And so it came to pass that one of the most compelling reasons that rural Alaska communities in Southeast need ferries is because their septic tanks are full, and they need them to be pumped.
And the truck that pumps them needs to get on a ferry and take that sludge to Juneau, where it can be pumped into the waste treatment plant.
Such was the explanation on public media, which described the plight of people living in the homesteading community of Gustavus, where the septic tanks have filled up, as they do. And for all the wealth of Gustavus (median household income is $61,000), they’ve never figured out what to do with that stuff.
Gustavus is one of those white rural communities, settled 1914 by hopeful farmers who came to grow strawberries on the outwash left by glacial retreat. The strawberry farmers supplied the Treadwell Mine with strawberries from the area known as, appropriately, Strawberry Point.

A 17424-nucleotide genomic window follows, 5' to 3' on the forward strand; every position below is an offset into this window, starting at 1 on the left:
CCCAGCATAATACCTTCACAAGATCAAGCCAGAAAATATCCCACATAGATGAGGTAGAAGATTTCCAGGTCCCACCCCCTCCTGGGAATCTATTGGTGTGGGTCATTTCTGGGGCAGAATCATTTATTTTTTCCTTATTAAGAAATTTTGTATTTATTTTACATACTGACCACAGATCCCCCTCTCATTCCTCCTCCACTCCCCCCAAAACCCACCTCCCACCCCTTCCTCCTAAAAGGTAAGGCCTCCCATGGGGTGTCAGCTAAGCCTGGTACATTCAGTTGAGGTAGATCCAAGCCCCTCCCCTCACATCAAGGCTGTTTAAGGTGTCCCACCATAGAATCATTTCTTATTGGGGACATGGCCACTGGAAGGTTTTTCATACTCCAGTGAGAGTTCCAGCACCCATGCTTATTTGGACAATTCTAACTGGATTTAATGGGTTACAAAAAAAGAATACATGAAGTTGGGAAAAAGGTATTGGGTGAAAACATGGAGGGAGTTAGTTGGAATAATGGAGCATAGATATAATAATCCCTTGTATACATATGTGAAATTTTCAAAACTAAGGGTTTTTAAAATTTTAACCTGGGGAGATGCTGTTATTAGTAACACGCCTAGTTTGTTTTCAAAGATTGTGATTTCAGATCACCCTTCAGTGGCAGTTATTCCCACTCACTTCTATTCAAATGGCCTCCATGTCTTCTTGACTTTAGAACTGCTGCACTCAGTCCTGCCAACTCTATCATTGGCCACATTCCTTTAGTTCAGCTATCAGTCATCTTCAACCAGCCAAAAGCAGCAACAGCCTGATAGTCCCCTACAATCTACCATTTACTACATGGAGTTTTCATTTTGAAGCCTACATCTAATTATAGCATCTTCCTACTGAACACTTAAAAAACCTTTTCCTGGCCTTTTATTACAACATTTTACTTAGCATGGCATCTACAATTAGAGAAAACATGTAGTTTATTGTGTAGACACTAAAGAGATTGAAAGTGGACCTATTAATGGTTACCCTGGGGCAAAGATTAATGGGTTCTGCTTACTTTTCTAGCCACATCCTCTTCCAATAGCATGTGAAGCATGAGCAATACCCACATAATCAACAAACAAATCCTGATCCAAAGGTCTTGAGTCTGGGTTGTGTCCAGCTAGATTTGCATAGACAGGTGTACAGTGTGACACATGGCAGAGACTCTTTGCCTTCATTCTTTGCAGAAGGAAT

Then along came President Calvin Coolidge, and in 1925, he signed into law Glacier Bay National Monument, and that included the homestead settlement of Gustavus. Appeal after appeal went on for 30 years, and finally the homesteaders were allowed to keep their land; Gustavus was excluded from being part of the national monument.
The community is now at about 440 people, not all of whom live there year round. Pelican, which is nearby, is home to about 85 people, and it, too ships its sludge to Juneau, all with the help of the State-subsidized ferry system. The fare for the pump truck on the state-subsidized ferry is $800, while a landing craft would go for much more.